Atlas Obscura has a fascinating look at the Torre de David in Caracas. This is a 45-story skyscraper that was originally intended to be finance industry office space, but construction was abandoned in 1994. Squatters moved in and today it’s the world’s tallest slum. Here’s the documentary:
Rest assured, a copy of that book is now making its way from Switzerland to the Southland.
Conversational interview inspired by scholar Matthew Lamb’s article “Misuse of The Monument: The Art of Parkour and the Discursive Limits of a Disciplinary Architecture,” forthcoming in the Journal of Urban Cultural Studies (1.1, 2013). Pitched at a theoretical level (complementing the specific place-bound analysis of Monument Circle in Indianapolis found in the article) discussion centers on the origins (and varieties) of parkour–an athletic engagement with the built environment (misuse through climbing, dropping, vaulting, jumping…)–and the conditioning of the body in place and as subject to architectural and urban forces.
It summarises the book's argument, but adds a little at the end on an alternative future. It argues for a 'commune-lite', in essence, not far of what Le Corbusier imagined in Marseilles in 1948, or Ricardo Bofill in Barcelona in '77. Bofill's 'Walden Seven' is one of my favourite buildings, whatever Robert Hughes said about it.
A version of the following review appeared in Sculpture Journal in 2013
Everybody has a view about concrete, but few of these views are exactly the same: there is no material so contradictory and complex in its application and meaning. I myself became fully aware of concrete’s contradictions in Brazil, latterly accompanied by Forty’s edited book on the country’s modernist architecture (Brazil’s Modern Architecture, 2007).
With a view to tracing further representations of space in Mexico City my attention has been recently turning to the work of Paco Ignacio Taibo II (or PIT) in his transgressions of story-history, starting with the novel Sombra de la sombra (1986) published in English as The Shadow of the Shadowwith Cinco Puntos Press (1991). The book is both an exploration of social criticism as well as a work of historical crime fiction. The story is set in 1922 in Mexico City blurring the realms of fiction and history and is based around the secret Plan de Mata Redonda, a conspiracy of army colonels, U.S. senators, and oil company magnates, with the aim to separate the oil-rich Gulf Coast of Mexico from the rest of the country and turn it into an American protectorate. Where better to explore the spatial practices of Mexico City deciphered through historical fiction and the symbols of this city’s lived representational spaces?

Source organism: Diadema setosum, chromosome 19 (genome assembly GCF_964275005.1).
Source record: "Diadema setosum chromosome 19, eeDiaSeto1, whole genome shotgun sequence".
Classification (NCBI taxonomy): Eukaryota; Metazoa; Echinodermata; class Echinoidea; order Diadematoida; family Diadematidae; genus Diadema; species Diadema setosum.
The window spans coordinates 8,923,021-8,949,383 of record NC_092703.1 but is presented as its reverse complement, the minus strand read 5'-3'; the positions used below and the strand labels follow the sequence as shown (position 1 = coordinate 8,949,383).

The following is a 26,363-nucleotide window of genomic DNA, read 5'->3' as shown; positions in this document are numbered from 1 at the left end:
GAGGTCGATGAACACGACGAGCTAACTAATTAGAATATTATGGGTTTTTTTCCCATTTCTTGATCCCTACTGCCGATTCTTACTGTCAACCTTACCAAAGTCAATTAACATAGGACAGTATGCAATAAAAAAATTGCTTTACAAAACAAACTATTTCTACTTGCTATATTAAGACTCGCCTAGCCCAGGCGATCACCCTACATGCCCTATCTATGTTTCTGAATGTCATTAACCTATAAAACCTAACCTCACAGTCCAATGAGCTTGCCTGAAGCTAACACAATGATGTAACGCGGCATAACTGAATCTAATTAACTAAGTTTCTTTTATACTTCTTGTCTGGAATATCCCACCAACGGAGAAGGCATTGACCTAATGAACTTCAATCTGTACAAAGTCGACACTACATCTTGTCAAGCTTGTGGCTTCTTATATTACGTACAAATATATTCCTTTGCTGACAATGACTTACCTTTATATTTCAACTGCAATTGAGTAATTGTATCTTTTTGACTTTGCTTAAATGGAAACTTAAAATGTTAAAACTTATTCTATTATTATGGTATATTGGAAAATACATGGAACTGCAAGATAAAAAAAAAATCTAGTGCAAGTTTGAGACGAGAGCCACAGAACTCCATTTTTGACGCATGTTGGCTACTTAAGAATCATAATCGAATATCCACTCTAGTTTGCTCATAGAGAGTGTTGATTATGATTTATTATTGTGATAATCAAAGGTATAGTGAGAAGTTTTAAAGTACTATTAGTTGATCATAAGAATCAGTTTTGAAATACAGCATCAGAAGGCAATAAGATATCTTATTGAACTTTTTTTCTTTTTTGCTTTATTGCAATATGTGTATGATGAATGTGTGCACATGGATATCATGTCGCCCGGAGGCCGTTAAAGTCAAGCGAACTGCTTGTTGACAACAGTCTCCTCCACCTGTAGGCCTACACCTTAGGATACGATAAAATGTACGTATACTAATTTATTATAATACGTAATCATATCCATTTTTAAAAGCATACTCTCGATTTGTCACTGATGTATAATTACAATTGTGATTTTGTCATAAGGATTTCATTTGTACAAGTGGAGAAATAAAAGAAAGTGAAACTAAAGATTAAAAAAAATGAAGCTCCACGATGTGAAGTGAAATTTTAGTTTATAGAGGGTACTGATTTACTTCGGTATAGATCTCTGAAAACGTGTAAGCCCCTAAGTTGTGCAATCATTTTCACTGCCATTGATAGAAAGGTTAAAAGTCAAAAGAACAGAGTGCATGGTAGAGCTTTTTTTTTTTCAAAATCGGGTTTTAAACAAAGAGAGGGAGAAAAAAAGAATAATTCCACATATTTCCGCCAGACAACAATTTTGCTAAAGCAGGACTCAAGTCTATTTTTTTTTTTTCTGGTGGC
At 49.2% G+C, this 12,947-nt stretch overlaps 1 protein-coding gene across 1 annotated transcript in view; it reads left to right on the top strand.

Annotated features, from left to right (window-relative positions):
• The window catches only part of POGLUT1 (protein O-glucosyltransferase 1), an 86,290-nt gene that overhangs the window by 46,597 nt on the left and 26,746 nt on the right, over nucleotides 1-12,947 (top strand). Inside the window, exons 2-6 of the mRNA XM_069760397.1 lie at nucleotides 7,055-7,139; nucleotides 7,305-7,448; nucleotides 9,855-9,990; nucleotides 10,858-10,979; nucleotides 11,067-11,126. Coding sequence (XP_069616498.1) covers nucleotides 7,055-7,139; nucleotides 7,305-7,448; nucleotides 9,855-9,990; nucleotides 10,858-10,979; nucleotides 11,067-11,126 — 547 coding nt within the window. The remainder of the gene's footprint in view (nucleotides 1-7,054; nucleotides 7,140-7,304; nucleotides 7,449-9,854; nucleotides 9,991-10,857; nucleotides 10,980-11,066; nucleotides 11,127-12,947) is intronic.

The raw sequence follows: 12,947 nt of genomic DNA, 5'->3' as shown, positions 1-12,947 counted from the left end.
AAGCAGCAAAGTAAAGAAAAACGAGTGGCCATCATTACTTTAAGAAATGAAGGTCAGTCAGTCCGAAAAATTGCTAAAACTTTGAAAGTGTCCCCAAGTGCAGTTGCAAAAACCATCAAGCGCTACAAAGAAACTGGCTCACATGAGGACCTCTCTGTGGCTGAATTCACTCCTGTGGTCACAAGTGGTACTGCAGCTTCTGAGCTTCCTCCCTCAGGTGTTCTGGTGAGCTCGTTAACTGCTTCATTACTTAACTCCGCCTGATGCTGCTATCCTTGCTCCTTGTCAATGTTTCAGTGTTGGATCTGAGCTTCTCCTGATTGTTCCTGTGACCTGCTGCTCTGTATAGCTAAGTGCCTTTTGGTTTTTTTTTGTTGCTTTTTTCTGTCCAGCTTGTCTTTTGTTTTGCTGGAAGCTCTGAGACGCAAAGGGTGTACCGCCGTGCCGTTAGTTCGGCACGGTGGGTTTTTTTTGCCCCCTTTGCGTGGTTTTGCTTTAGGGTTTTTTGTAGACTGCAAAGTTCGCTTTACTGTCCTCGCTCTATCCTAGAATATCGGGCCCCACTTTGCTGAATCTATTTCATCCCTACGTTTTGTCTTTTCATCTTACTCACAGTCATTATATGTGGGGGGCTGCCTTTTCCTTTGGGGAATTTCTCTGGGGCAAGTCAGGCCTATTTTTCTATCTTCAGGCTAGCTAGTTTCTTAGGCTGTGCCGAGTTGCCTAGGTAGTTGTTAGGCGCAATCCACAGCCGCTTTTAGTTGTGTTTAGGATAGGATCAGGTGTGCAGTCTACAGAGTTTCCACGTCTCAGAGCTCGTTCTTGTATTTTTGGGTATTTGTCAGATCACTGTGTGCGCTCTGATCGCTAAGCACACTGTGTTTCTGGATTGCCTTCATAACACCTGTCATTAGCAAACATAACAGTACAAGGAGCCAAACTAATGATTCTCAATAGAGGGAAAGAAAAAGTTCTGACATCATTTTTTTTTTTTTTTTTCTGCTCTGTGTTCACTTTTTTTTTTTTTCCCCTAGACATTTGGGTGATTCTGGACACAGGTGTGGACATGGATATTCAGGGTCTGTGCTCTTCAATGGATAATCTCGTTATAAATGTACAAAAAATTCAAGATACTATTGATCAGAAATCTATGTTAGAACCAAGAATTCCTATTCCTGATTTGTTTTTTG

Last week we asked you to submit questions for David van der Leer, the Guggenheim architecture and urban studies curator behind stillspotting nyc. The two-year project calls on architects, artists, and composers to create “stillspots” throughout the five boroughs, and this time around, legendary Estonian composer Arvo Pärt has collaborated with architecture firm Snøhetta, the designers of the museum pavilion at the World Trade Center site. The current edition of stillspotting nyc runs September 15–18 and 22-25.
How does a museum step out of its iconic building for experimental, off-site urban studies projects? Isn’t stillness the antithesis of the city? And why include an improv comedy group? Read Van der Leer’s response Continue reading →
Submissions are invited for an edited book on Marxism and Urban Culture that has received initial interest from an international publisher known for their strength in Marxian-themed series and titles.
While all abstracts using a Marxian framework to approach culture in urban contexts are welcome, it is anticipated that submissions will conform to one of two subtypes reflecting the division of the book into Continue reading →